Prevalent hypertension, diabetes, and CVD were evaluated by questionnaire and confirmed by use of specific medications or procedures. Prevalent CVD was defined as a history of myocardial infarction, angina, stroke, transient cerebral ischemia, or any vascular surgery, including endarterectomy or angioplasty. Medications taken in the past 2 weeks were brought in, recorded, and coded according to the Iowa Drug Information System. Using this system, participants using anti-lipemic and antihypertensive medications were identified. Blood pressure was measured three times using a conventional mercury sphygmomanometer with participants in the seated position after 5 min of quiet rest. The average of the last two measurements was used for SBP and diastolic blood pressure (DBP). Body mass index (BMI) was calculated from measured weight and height. Abdominal visceral fat was measured using a single 1-cm computed tomography image obtained during suspended respiration between the fourth and fifth lumbar vertebrae. Physical activity in the previous 7 days was assessed using an interviewer-administered questionnaire, and participants were categorized into three groups according to their overall physical activity pattern: inactive (i.e. less than 1,000 kcal/wk of exercise activity and 2,719 kcal/wk or less of total physical activity based on the Surgeon General's recommendation and the 25th percentile for the Health ABC cohort, respectively); lifestyle active (i.e. less than 1,000 kcal/wk of exercise activity and more than 2,719 kcal/wk of total physical activity); and exercise (i.e. 1,000 kcal/wk or more of exercise).23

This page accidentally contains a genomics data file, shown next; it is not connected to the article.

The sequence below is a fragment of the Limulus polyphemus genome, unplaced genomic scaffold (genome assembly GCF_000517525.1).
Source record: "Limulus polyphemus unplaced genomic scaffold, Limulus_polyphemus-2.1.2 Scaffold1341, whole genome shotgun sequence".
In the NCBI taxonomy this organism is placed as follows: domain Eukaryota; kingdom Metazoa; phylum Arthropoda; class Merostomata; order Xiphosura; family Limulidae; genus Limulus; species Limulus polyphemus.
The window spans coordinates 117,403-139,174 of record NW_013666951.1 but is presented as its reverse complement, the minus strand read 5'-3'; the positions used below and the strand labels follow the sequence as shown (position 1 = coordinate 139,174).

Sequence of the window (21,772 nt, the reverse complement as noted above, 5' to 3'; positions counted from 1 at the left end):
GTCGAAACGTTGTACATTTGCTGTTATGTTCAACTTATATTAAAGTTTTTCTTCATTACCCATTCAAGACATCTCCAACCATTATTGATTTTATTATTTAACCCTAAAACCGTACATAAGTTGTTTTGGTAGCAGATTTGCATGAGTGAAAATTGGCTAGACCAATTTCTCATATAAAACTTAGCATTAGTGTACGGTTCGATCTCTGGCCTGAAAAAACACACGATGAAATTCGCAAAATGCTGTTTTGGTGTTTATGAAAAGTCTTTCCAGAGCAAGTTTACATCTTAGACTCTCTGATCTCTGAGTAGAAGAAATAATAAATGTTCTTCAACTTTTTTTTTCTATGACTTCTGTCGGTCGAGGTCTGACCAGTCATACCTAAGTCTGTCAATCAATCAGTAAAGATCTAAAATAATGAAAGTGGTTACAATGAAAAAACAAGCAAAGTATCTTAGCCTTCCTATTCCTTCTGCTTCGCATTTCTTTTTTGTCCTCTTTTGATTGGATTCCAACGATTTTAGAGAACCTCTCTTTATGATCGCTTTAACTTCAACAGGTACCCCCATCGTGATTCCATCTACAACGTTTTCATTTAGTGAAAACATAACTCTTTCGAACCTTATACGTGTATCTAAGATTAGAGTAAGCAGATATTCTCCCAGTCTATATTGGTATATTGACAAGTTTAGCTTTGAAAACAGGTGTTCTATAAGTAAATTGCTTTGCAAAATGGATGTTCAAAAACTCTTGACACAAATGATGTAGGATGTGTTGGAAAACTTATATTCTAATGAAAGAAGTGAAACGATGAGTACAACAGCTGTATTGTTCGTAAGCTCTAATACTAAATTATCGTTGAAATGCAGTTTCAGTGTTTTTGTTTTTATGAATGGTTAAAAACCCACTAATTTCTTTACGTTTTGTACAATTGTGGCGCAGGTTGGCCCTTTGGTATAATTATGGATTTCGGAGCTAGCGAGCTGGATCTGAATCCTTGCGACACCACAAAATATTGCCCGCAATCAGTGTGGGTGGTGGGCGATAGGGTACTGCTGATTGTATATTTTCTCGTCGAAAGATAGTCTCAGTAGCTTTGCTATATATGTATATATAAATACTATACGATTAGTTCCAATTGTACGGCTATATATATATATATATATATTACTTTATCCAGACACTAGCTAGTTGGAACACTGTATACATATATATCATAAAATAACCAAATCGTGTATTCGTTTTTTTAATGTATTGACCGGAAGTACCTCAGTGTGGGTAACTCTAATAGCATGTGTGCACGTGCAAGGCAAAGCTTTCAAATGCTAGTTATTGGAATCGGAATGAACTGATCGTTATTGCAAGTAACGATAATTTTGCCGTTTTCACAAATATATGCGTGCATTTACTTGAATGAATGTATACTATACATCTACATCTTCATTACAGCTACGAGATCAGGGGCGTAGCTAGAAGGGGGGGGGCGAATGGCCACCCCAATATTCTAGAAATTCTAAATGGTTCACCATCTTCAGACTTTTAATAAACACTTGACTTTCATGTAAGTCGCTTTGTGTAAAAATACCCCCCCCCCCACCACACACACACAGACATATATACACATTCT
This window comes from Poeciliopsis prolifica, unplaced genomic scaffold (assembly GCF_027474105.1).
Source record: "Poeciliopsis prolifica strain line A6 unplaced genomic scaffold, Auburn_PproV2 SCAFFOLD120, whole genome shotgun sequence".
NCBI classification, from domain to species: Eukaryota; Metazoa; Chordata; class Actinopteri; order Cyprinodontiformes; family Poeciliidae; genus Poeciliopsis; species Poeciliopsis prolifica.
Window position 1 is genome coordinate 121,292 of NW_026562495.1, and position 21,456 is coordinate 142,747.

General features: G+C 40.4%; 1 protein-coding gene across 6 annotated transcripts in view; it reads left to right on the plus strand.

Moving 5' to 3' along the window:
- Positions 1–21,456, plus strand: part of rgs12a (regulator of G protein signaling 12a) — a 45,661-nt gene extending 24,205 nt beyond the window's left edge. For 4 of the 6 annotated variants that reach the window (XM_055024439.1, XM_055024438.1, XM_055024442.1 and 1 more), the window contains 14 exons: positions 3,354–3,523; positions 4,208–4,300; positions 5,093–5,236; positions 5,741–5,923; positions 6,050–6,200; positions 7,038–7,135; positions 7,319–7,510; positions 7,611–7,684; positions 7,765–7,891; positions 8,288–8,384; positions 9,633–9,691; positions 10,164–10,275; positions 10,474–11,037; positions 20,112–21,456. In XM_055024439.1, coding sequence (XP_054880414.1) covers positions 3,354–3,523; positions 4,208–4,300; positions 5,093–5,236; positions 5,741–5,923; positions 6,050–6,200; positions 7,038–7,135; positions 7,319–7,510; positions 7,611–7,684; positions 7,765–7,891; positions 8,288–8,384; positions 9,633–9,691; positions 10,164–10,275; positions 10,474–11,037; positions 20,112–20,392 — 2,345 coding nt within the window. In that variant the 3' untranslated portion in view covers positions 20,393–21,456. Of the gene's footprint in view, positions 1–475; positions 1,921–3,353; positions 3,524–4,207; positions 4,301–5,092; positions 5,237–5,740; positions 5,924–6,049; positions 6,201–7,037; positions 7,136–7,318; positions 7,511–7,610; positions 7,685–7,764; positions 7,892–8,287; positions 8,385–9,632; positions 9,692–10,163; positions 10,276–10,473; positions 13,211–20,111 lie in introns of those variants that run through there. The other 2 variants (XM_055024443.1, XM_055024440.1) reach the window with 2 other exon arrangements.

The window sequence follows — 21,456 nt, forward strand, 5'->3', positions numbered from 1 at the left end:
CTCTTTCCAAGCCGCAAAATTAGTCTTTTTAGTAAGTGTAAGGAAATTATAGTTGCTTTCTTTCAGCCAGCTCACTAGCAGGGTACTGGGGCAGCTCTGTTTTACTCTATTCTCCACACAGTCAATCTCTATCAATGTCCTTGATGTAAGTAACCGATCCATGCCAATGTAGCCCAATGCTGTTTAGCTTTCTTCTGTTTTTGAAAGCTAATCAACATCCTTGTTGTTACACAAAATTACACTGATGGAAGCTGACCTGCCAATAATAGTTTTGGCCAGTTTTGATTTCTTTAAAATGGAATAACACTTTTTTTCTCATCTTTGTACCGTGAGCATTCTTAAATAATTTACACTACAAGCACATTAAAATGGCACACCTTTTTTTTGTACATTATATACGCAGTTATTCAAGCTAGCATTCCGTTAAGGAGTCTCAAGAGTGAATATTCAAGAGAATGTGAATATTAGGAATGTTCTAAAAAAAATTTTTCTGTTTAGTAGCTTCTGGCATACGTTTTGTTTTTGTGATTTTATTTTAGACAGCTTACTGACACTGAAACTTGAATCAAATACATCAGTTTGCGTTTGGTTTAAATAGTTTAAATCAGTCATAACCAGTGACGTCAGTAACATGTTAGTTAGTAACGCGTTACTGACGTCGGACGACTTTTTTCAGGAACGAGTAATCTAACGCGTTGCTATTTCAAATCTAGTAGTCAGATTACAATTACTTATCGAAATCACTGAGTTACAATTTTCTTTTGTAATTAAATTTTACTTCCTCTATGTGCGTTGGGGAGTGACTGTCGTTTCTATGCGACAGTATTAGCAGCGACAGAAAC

Total and HDL cholesterol, serum triglyceride, and glucose levels were measured on a Johnson & Johnson Vitros 950 analyzer. HDL was assayed after a magnetic precipitation of LDL, VLDL, and chylomicrons. LDL was estimated with the Friedewald equation.24 Fasting glucose levels were measured using an automated glucose oxidase reaction (YSI 2300 Glucose Analyzer; YSI, Yellow Springs, Ohio). C-reactive protein (CRP) was measured by an enzyme-linked immunosorbent assay based on purified protein and polyclonal anti-CRP antibodies (Calbiochem). Hemoglobin A1c was measured by a fully automated analyzer (Variant; Bio-Rad Laboratories, Inc, Hercules, CA) based on the principle of ion-exchange high-performance liquid chromatography.